Of the number, Antiquity, scope,
and interpreters of the books of holy scriptures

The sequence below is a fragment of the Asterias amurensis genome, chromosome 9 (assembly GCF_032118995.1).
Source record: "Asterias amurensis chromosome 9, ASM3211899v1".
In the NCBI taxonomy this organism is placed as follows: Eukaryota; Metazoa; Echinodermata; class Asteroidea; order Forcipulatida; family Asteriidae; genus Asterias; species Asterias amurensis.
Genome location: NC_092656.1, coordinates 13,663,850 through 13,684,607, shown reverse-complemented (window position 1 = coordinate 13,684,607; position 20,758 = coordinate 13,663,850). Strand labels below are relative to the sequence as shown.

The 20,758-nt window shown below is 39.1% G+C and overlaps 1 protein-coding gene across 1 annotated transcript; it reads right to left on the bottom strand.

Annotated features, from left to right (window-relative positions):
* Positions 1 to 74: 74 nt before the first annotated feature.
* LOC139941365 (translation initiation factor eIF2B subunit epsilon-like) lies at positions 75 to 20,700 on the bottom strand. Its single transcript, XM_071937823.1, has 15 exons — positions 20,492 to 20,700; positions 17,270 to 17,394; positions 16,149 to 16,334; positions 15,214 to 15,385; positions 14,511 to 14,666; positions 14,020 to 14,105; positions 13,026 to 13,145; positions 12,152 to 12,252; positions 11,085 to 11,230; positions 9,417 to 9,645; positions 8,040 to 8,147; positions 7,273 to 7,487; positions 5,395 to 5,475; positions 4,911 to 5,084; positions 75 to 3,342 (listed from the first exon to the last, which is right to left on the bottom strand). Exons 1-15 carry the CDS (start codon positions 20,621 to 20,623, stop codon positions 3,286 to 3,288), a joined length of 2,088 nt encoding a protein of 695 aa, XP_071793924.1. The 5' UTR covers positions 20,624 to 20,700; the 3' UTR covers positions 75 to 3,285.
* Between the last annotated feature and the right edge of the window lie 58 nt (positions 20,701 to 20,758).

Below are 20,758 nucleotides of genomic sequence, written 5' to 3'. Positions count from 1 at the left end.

Of The Books Of Holy Scripture By the Books of Holy scripture, are understood those, which ought to be the Canon, that is to say, the Rules of Christian life. And because all Rules of life, which men are in conscience bound to observe, are Laws; the question of the Scripture, is the question of what is Law throughout all Christendome, both Naturall, and Civill. For though it be not determined in Scripture, what Laws every Christian King shall constitute in his own Dominions; yet it is determined what laws he shall not constitute. Seeing therefore I have already proved, that Soveraigns in their own Dominions are the sole Legislators; those Books only are Canonicall, that is, Law, in every nation, which are established for such by the Soveraign Authority. It is true, that God is the Soveraign of all Soveraigns; and therefore, when he speaks to any Subject, he ought to be obeyed, whatsoever any earthly Potentate command to the contrary. But the question is not of obedience to God, but of When, and What God hath said; which to Subjects that have no supernaturall revelation, cannot be known, but by that naturall reason, which guided them, for the obtaining of Peace and Justice, to obey the authority of their severall Common-wealths; that is to say, of their lawfull Soveraigns. According to this obligation, I can acknowledge no other Books of the Old Testament, to be Holy Scripture, but those which have been commanded to be acknowledged for such, by the Authority of the Church of England. What Books these are, is sufficiently known, without a Catalogue of them here; and they are the same that are acknowledged by St. Jerome, who holdeth the rest, namely, the Wisdome of Solomon, Ecclesiasticus, Judith, Tobias, the first and second of Maccabees, (though he had seen the first in Hebrew) and the third and fourth of Esdras, for Apocrypha. Of the Canonicall, Josephus a learned Jew, that wrote in the time of the Emperor Domitian, reckoneth Twenty Two, making the number agree with the Hebrew Alphabet. St. Jerome does the same, though they reckon them in different manner. For Josephus numbers Five Books of Moses, Thirteen of Prophets, that writ the History of their own times (which how it agrees with the Prophets writings contained in the Bible wee shall see hereafter), and Four of Hymnes and Morall Precepts. But St. Jerome reckons Five Books of Moses, Eight of Prophets, and Nine of other Holy writ, which he calls of Hagiographa. The Septuagint, who were 70. learned men of the Jews, sent for by Ptolemy King of Egypt, to translate the Jewish Law, out of the Hebrew into the Greek, have left us no other for holy Scripture in the Greek tongue, but the same that are received in the Church of England.